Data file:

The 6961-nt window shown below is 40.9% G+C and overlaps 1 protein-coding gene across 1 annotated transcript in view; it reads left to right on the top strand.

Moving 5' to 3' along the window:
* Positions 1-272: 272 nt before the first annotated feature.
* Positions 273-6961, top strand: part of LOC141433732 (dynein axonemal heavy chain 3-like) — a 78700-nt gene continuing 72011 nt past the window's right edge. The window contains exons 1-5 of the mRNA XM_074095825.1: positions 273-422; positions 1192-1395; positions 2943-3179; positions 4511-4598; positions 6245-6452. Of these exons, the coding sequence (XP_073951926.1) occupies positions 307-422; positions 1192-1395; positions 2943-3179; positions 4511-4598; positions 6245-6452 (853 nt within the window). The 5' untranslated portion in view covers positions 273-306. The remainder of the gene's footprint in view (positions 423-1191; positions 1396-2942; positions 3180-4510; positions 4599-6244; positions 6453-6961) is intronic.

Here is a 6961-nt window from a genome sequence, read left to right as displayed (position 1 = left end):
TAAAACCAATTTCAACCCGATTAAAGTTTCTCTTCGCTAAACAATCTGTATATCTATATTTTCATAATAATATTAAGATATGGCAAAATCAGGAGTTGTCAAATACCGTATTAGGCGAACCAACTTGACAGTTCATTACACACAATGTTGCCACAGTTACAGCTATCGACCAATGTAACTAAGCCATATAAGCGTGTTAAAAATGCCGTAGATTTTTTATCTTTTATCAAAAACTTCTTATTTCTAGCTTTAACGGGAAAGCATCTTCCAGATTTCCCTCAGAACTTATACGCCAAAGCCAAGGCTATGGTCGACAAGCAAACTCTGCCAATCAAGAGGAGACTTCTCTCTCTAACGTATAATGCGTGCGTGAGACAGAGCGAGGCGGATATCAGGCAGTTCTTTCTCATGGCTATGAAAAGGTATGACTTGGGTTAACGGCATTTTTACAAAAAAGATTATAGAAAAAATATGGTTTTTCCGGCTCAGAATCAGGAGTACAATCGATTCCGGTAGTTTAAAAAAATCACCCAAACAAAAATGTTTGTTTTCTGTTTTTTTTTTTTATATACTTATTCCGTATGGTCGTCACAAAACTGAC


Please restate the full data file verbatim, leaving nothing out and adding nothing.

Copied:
The 6961-nt window shown below is 40.9% G+C and overlaps 1 protein-coding gene across 1 annotated transcript in view; it reads left to right on the top strand.

Moving 5' to 3' along the window:
* Positions 1-272: 272 nt before the first annotated feature.
* Positions 273-6961, top strand: part of LOC141433732 (dynein axonemal heavy chain 3-like) — a 78700-nt gene continuing 72011 nt past the window's right edge. The window contains exons 1-5 of the mRNA XM_074095825.1: positions 273-422; positions 1192-1395; positions 2943-3179; positions 4511-4598; positions 6245-6452. Of these exons, the coding sequence (XP_073951926.1) occupies positions 307-422; positions 1192-1395; positions 2943-3179; positions 4511-4598; positions 6245-6452 (853 nt within the window). The 5' untranslated portion in view covers positions 273-306. The remainder of the gene's footprint in view (positions 423-1191; positions 1396-2942; positions 3180-4510; positions 4599-6244; positions 6453-6961) is intronic.

Here is a 6961-nt window from a genome sequence, read left to right as displayed (position 1 = left end):
TAAAACCAATTTCAACCCGATTAAAGTTTCTCTTCGCTAAACAATCTGTATATCTATATTTTCATAATAATATTAAGATATGGCAAAATCAGGAGTTGTCAAATACCGTATTAGGCGAACCAACTTGACAGTTCATTACACACAATGTTGCCACAGTTACAGCTATCGACCAATGTAACTAAGCCATATAAGCGTGTTAAAAATGCCGTAGATTTTTTATCTTTTATCAAAAACTTCTTATTTCTAGCTTTAACGGGAAAGCATCTTCCAGATTTCCCTCAGAACTTATACGCCAAAGCCAAGGCTATGGTCGACAAGCAAACTCTGCCAATCAAGAGGAGACTTCTCTCTCTAACGTATAATGCGTGCGTGAGACAGAGCGAGGCGGATATCAGGCAGTTCTTTCTCATGGCTATGAAAAGGTATGACTTGGGTTAACGGCATTTTTACAAAAAAGATTATAGAAAAAATATGGTTTTTCCGGCTCAGAATCAGGAGTACAATCGATTCCGGTAGTTTAAAAAAATCACCCAAACAAAAATGTTTGTTTTCTGTTTTTTTTTTTTATATACTTATTCCGTATGGTCGTCACAAAACTGAC